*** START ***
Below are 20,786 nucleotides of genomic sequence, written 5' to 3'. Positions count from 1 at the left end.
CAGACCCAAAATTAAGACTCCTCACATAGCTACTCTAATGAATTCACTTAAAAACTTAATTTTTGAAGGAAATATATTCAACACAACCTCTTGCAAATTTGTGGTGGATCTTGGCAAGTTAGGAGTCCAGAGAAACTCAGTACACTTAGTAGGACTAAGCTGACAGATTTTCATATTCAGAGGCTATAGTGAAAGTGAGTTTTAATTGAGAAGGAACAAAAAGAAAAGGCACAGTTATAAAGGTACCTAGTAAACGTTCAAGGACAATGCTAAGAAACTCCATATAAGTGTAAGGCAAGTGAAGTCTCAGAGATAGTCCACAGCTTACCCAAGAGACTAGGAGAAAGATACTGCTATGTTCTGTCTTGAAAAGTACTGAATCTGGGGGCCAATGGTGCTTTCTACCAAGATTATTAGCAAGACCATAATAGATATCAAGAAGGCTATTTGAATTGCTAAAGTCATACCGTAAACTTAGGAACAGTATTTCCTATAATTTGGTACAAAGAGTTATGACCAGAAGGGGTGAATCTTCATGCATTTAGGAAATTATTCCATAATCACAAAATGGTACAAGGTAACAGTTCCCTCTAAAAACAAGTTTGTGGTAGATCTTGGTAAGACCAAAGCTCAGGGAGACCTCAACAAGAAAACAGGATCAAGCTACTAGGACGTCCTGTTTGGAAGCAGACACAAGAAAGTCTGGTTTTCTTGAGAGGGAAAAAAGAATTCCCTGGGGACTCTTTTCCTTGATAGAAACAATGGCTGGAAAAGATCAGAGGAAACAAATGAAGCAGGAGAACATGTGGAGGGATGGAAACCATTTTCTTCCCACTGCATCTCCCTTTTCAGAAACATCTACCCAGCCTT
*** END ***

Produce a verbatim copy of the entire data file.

Below are 20,786 nucleotides of genomic sequence, written 5' to 3'. Positions count from 1 at the left end.
CAGACCCAAAATTAAGACTCCTCACATAGCTACTCTAATGAATTCACTTAAAAACTTAATTTTTGAAGGAAATATATTCAACACAACCTCTTGCAAATTTGTGGTGGATCTTGGCAAGTTAGGAGTCCAGAGAAACTCAGTACACTTAGTAGGACTAAGCTGACAGATTTTCATATTCAGAGGCTATAGTGAAAGTGAGTTTTAATTGAGAAGGAACAAAAAGAAAAGGCACAGTTATAAAGGTACCTAGTAAACGTTCAAGGACAATGCTAAGAAACTCCATATAAGTGTAAGGCAAGTGAAGTCTCAGAGATAGTCCACAGCTTACCCAAGAGACTAGGAGAAAGATACTGCTATGTTCTGTCTTGAAAAGTACTGAATCTGGGGGCCAATGGTGCTTTCTACCAAGATTATTAGCAAGACCATAATAGATATCAAGAAGGCTATTTGAATTGCTAAAGTCATACCGTAAACTTAGGAACAGTATTTCCTATAATTTGGTACAAAGAGTTATGACCAGAAGGGGTGAATCTTCATGCATTTAGGAAATTATTCCATAATCACAAAATGGTACAAGGTAACAGTTCCCTCTAAAAACAAGTTTGTGGTAGATCTTGGTAAGACCAAAGCTCAGGGAGACCTCAACAAGAAAACAGGATCAAGCTACTAGGACGTCCTGTTTGGAAGCAGACACAAGAAAGTCTGGTTTTCTTGAGAGGGAAAAAAGAATTCCCTGGGGACTCTTTTCCTTGATAGAAACAATGGCTGGAAAAGATCAGAGGAAACAAATGAAGCAGGAGAACATGTGGAGGGATGGAAACCATTTTCTTCCCACTGCATCTCCCTTTTCAGAAACATCTACCCAGCCTT